“All Natural!” “Green!” “Certified Organic!” If you’re paying any attention to what you’re buying and eating, you’ll know that these are just a few of the exclamations that are thrown on to the labels of our food items nowadays. “Evil” corporations like Monsanto want to shove the radioactive sludge they call “edible” down our throats while making sure to rob every last dollar from their consumers. No one in their right mind would intentionally champion something as unholy as genetically modified organisms … except for this guy.
Now, to be clear, I am not defending business practices (or any practices, for that matter) that harm the environment. In fact, I consider myself a bit of an environmentalist; I actively take steps to reduce the amount of water, energy and other resources I use, therefore cutting down amount of waste I produce. But what if I were to tell you that GMOs aren’t actually as bad for the environment and your body as you have been led to believe? And that, in the end, these unnatural plants are possibly the very thing that could lead to our continued survival as a species on this planet?
First, let’s back up … way up. The fact is, we have been changing the food that we eat for the past 10,000 years. Since the first hunter-gatherers decided to settle down and start growing their own plants and raising their own animals to eat, we have been, both intentionally and accidently, changing the genetic structure of these organisms. It takes a long time, but after a few generations of breeding, these changes become clear.
There are dozens of examples of this: Wild bananas are small, green and full of seeds, but through thousands of years of domestication, we have turned these bananas into something never before found in nature. The bananas you buy at the store are, in fact, “man-made.” Yellow, delicious and perfect for human consumption, meticulous centuries of experimentation with different techniques and species of plants have turned this originally unappetizing fruit into something much more appetizing. GMOs are simply more efficient because they reduce the time it takes to craft the perfect food from hundreds of years into just a few. Instead of going through countless of stages of trial and error, genetic modification allows us to directly create the thing that we want. The only reason people don’t like it is because it is all done in a laboratory setting … it seems unnatural.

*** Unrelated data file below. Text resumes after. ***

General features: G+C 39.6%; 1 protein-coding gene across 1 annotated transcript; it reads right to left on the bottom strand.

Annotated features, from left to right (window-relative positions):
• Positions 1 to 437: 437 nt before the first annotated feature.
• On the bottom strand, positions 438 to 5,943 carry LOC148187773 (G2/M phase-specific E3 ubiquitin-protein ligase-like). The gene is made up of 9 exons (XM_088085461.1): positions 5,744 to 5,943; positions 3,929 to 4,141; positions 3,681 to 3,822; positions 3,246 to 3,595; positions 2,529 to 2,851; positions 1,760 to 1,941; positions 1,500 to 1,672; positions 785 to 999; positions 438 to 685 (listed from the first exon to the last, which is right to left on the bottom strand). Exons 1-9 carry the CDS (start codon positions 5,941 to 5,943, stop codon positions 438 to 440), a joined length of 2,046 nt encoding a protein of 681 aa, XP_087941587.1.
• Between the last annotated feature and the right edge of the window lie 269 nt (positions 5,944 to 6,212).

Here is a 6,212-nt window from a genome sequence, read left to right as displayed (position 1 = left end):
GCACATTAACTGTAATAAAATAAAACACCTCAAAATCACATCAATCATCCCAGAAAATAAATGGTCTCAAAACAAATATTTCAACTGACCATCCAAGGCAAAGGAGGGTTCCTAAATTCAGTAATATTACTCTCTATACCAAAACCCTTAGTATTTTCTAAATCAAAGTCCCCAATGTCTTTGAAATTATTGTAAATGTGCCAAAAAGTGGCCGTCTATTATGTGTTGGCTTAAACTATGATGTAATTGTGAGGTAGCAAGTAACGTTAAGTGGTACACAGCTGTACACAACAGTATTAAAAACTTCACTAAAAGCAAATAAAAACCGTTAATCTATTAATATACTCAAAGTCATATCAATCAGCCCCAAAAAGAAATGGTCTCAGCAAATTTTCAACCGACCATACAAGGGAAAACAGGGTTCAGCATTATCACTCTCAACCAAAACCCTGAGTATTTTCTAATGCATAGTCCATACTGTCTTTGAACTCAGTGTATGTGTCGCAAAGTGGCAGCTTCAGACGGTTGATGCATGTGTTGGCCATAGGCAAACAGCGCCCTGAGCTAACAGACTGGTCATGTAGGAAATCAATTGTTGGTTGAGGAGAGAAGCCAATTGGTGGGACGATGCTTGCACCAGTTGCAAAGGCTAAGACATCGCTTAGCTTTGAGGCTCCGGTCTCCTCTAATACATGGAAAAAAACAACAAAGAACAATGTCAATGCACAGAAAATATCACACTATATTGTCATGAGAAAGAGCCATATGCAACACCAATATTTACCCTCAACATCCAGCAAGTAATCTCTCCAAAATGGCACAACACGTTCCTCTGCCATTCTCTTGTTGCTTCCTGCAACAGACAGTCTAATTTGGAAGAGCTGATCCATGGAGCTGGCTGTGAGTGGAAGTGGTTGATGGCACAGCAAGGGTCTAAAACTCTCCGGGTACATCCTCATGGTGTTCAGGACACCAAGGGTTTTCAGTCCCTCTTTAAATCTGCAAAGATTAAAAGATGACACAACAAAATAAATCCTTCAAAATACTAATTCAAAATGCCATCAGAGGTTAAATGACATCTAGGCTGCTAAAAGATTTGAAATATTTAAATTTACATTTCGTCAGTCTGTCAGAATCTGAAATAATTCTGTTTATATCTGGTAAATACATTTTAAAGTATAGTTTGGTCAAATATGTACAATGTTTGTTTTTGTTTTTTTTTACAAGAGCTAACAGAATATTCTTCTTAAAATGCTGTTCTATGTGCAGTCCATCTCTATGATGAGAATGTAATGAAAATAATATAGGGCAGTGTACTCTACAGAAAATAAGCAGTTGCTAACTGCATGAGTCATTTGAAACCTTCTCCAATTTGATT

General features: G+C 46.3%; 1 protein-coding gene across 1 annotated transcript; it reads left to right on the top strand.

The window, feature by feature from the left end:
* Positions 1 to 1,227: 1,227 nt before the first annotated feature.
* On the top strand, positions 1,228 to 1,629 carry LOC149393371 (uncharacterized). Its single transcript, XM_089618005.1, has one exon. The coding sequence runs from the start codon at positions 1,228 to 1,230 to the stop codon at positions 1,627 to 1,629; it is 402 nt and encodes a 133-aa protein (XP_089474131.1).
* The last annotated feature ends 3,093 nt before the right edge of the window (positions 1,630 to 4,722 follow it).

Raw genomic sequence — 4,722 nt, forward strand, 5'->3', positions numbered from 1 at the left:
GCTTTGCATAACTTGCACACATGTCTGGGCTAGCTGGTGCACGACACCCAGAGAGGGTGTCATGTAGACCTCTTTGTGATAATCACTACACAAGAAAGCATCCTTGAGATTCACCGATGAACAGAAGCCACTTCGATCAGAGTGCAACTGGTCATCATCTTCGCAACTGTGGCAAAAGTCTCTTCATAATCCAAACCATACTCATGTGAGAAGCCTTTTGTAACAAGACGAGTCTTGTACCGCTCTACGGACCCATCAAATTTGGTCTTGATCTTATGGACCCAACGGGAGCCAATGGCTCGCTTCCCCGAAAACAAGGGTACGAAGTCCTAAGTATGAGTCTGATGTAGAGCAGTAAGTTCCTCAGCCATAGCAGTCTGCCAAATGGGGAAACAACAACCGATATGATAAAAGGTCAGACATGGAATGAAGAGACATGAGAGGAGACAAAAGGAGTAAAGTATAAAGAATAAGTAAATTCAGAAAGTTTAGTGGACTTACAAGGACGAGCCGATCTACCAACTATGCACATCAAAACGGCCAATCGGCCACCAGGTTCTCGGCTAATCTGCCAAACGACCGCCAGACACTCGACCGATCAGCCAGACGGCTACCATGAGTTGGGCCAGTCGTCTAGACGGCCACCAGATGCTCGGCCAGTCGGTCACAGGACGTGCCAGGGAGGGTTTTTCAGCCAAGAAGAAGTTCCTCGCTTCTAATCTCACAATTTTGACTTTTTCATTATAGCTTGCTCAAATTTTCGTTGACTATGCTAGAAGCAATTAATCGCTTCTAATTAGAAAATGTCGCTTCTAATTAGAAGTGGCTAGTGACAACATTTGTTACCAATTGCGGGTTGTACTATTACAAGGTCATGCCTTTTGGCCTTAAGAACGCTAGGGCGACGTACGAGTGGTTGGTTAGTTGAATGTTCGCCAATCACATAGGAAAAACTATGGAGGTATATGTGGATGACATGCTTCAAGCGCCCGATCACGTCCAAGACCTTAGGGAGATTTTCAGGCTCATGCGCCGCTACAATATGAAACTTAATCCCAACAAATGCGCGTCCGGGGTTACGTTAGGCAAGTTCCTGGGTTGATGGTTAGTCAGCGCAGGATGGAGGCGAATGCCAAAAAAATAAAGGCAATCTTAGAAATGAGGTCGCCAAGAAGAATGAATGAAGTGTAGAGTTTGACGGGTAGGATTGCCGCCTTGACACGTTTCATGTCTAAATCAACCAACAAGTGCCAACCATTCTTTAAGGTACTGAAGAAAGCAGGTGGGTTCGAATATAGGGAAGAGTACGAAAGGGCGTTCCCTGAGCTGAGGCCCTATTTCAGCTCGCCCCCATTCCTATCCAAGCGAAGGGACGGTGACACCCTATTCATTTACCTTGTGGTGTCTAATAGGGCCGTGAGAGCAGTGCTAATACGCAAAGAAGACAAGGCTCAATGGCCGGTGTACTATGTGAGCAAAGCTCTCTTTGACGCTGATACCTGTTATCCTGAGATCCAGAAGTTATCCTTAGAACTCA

But “natural” does not inherently mean better. Hemlock is found in nature, but you sure as hell don’t want to eat it. I was born “naturally” shortsighted. Every morning that I put my contact lenses in my eyes, I am doing something “unnatural.” Is that bad? Okay, you might say that is different, as I am not really ingesting my contacts. But we ingest unnatural things all the time, namely, of course, modern medicines. Obviously Pepto-Bismol is not completely made up of ingredients that grow on trees, but when you’re having agonizing diarrhea, I don’t really think you’re going to care about how “natural” the stuff is.
Of course, just like any of our modern medicines, I believe that GMOs should be stringently tested, labeled and held to very high standards. We need to be sure the food and drinks we consume, both genetically modified and otherwise, are safe and healthy and are not going to have deleterious effects on our bodies several years down the road. After undergoing the proper tests, if something is shown to be okay to consume, then I have absolutely no problem eating it.
So what can GMOs offer us? Well, once you begin to change the DNA of an organism, the options become nearly limitless. We can craft heartier plants that can be cultivated in climates that they originally could not grow in, be it hot, dry deserts or frozen tundra wastelands. We could make crops that use less water and nutrients from the soil, leading to a less severe impact on the environment. We could create a plant that has twice the amount of vitamins and minerals as whatever would be found in nature, helping fight malnutrition around the globe. As the human population continues to increase exponentially in the 21st century, these are all factors that we are going to have to seriously consider. If we write off genetic modification, we will undoubtedly come to face resource depletion, a certain death for the only planet we call “home.”
In the end, if you still do not like the idea of GMOs, then don’t eat them. I fully encourage being skeptical and cautious, especially with something as relatively new as the genetic modification of plants in a lab. However, if studies show that something does not have a harmful effect on one’s health, then what would be the reason for fighting it? Other than the initial gut reaction, it should become clear that, as long as they are made responsibly, the benefits of GMOs vastly outweigh any negatives.
Jay Grafft knows that no one lives forever, but he figures that with advances in modern science, it’s not crazy to think he could live to be 245, maybe 300.